Powerlifting Recovery: 9 Ways To Recover From Hard Training

As a powerlifting coach, the most important part of any lifters’ training program is how they manage their recovery.  This is because their training program demands a high amount of effort and load compared with the average person. 

There are significant risks if you don’t focus on proper recovery, which includes: having an inability to maximize your training effort, hitting plateaus in strength, feeling psychological burnout, and increasing the chance of injury.   

So, how do you recover from hard training?  Here are 9 ways:

  1. Strategically plan when you max out

  2. Listen to your body and modify the training program

  3. Do an audit on your technique 

  4. Have a proper warm-up routine

  5. Plan a de-load phase of training

  6. Have a proper sleep routine

  7. Ensure you’re eating enough high-quality food at the right times

  8. Engage in low-stress activities outside of the gym

  9. Seek physio, chiro, or massage on an as-needed basis

Regardless if you’re a powerlifter or not, the recovery tools and practices discussed in this article will help you train more effectively.  

1. Strategically plan when you max out

While the goal of powerlifting is to increase your 1 rep max on the squat, bench press, and deadlift, this doesn’t mean that every workout you should be maxing out and testing your strength.  


Strategically plan when you max out to aid in proper recovery

Strategically plan when you max out to aid in proper recovery

If your training program comprised of maxing out every session for every exercise, you might see some progress in the immediate short-term (1-3 weeks), but beyond that, you would begin to plateau your strength and feel overtrained.  

How often you max out will depend on your training age.  

Beginner powerlifters who have less than two years of strength training experience can actually max out their lifts more frequently than more advanced powerlifters who are closer to their biological potential. 

This is because their nervous system (the brain) is just learning how to activate muscle fibers efficiently and quickly when you’re just starting out.  But once these neural efficiencies are well-adapted, increases in strength will begin to slow.  

Therefore, here are my recommendations on how frequently you should max out:

  • For beginner powerlifters, I would plan to max out every 2-4 weeks.  Your rate of adaptation will be much quicker and so every time you max out you should see 5-20lbs increases.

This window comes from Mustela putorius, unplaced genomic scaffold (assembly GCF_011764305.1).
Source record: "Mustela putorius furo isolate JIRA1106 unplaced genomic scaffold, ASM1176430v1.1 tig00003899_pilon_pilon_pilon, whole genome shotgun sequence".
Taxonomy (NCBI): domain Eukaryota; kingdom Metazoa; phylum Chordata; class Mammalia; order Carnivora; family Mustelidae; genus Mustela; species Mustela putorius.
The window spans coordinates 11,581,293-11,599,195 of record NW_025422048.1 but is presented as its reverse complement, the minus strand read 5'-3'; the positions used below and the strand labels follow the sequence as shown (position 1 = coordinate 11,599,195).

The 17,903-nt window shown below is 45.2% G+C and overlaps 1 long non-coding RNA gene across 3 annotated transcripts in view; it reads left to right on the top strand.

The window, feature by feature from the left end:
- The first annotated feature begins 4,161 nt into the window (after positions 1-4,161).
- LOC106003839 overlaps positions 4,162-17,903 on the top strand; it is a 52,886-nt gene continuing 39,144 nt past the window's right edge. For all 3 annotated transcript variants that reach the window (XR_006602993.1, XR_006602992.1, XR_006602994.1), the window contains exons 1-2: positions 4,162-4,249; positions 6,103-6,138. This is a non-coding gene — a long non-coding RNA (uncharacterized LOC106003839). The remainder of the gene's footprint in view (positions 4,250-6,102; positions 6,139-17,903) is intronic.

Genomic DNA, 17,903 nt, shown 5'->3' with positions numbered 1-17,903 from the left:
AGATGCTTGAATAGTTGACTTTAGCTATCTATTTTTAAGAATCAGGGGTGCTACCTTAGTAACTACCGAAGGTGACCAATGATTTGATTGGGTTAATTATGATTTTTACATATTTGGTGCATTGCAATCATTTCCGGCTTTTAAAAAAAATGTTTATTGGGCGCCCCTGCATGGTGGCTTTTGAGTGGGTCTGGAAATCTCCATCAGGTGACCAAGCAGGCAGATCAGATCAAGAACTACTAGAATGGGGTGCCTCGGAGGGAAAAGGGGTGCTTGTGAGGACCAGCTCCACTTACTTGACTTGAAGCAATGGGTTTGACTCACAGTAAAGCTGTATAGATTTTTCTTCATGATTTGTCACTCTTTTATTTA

• For intermediate or advanced powerlifters, I would plan to max out every 12-24 weeks.  At this level, your rate of adaptation slows and you will only make 5-20lb increases in strength every couple of months.  In between your ‘max out sessions’, you’ll need to lift a lot more volume (# of overall sets/reps) than you previously did when you were a beginner.  

Takeaway:  if you max out too often based on your training age then you might risk not feeling recovered in the short term.  

2. Listen to your body & modify the training program

I have a saying:  “You’ll never regret modifying the workout based on how your body feels…But, you’ll always regret pushing beyond what your body is capable of doing when it doesn’t feel quite right”  

The risk of continuously pushing yourself when you’re under-recovered is burnout or injury.  

You might be able to push yourself beyond your recovery 9-out-of-10 times, but the one time you can’t, it might set you back several months because of injury, which would slow your progress immensely.  

Therefore, all powerlifters should have a keen awareness of how their body feels at any given time in their training cycle. 


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When your body starts to feel beat up, sore, achy or even slightly injured, you should act quickly to modify the training program.  

How should you modify? 

The first modification I would make is adjusting your intensity by 5% less than the original weight prescribed.  The next modification would be reducing the overall number of sets prescribed.